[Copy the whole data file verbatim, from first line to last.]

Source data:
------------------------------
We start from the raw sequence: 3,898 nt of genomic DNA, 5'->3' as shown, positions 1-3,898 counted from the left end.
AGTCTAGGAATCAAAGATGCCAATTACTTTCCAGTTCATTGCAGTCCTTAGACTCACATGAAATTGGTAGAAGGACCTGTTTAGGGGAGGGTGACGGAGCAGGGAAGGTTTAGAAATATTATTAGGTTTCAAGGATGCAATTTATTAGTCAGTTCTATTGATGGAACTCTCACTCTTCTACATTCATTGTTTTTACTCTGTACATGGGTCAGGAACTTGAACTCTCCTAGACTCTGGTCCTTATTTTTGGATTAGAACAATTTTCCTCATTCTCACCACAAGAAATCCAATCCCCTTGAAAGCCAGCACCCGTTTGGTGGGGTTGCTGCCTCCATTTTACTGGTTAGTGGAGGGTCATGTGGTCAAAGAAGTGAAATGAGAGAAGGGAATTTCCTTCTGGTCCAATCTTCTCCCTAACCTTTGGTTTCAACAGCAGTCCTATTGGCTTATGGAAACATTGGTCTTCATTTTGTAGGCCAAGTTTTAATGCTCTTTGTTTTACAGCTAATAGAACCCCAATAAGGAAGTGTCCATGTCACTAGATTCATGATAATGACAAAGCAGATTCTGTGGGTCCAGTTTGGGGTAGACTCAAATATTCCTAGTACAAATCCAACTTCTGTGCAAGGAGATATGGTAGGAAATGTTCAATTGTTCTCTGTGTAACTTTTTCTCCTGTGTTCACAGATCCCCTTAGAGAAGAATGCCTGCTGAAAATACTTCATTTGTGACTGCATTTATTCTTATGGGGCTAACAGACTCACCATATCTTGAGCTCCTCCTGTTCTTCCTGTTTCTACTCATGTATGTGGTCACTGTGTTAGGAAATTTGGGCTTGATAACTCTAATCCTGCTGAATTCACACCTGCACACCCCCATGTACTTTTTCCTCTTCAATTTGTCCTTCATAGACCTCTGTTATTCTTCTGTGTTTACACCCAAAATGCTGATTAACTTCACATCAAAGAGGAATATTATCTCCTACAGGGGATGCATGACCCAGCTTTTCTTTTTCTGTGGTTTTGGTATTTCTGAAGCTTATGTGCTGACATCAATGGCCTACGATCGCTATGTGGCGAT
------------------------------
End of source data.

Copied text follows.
We start from the raw sequence: 3,898 nt of genomic DNA, 5'->3' as shown, positions 1-3,898 counted from the left end.
AGTCTAGGAATCAAAGATGCCAATTACTTTCCAGTTCATTGCAGTCCTTAGACTCACATGAAATTGGTAGAAGGACCTGTTTAGGGGAGGGTGACGGAGCAGGGAAGGTTTAGAAATATTATTAGGTTTCAAGGATGCAATTTATTAGTCAGTTCTATTGATGGAACTCTCACTCTTCTACATTCATTGTTTTTACTCTGTACATGGGTCAGGAACTTGAACTCTCCTAGACTCTGGTCCTTATTTTTGGATTAGAACAATTTTCCTCATTCTCACCACAAGAAATCCAATCCCCTTGAAAGCCAGCACCCGTTTGGTGGGGTTGCTGCCTCCATTTTACTGGTTAGTGGAGGGTCATGTGGTCAAAGAAGTGAAATGAGAGAAGGGAATTTCCTTCTGGTCCAATCTTCTCCCTAACCTTTGGTTTCAACAGCAGTCCTATTGGCTTATGGAAACATTGGTCTTCATTTTGTAGGCCAAGTTTTAATGCTCTTTGTTTTACAGCTAATAGAACCCCAATAAGGAAGTGTCCATGTCACTAGATTCATGATAATGACAAAGCAGATTCTGTGGGTCCAGTTTGGGGTAGACTCAAATATTCCTAGTACAAATCCAACTTCTGTGCAAGGAGATATGGTAGGAAATGTTCAATTGTTCTCTGTGTAACTTTTTCTCCTGTGTTCACAGATCCCCTTAGAGAAGAATGCCTGCTGAAAATACTTCATTTGTGACTGCATTTATTCTTATGGGGCTAACAGACTCACCATATCTTGAGCTCCTCCTGTTCTTCCTGTTTCTACTCATGTATGTGGTCACTGTGTTAGGAAATTTGGGCTTGATAACTCTAATCCTGCTGAATTCACACCTGCACACCCCCATGTACTTTTTCCTCTTCAATTTGTCCTTCATAGACCTCTGTTATTCTTCTGTGTTTACACCCAAAATGCTGATTAACTTCACATCAAAGAGGAATATTATCTCCTACAGGGGATGCATGACCCAGCTTTTCTTTTTCTGTGGTTTTGGTATTTCTGAAGCTTATGTGCTGACATCAATGGCCTACGATCGCTATGTGGCGAT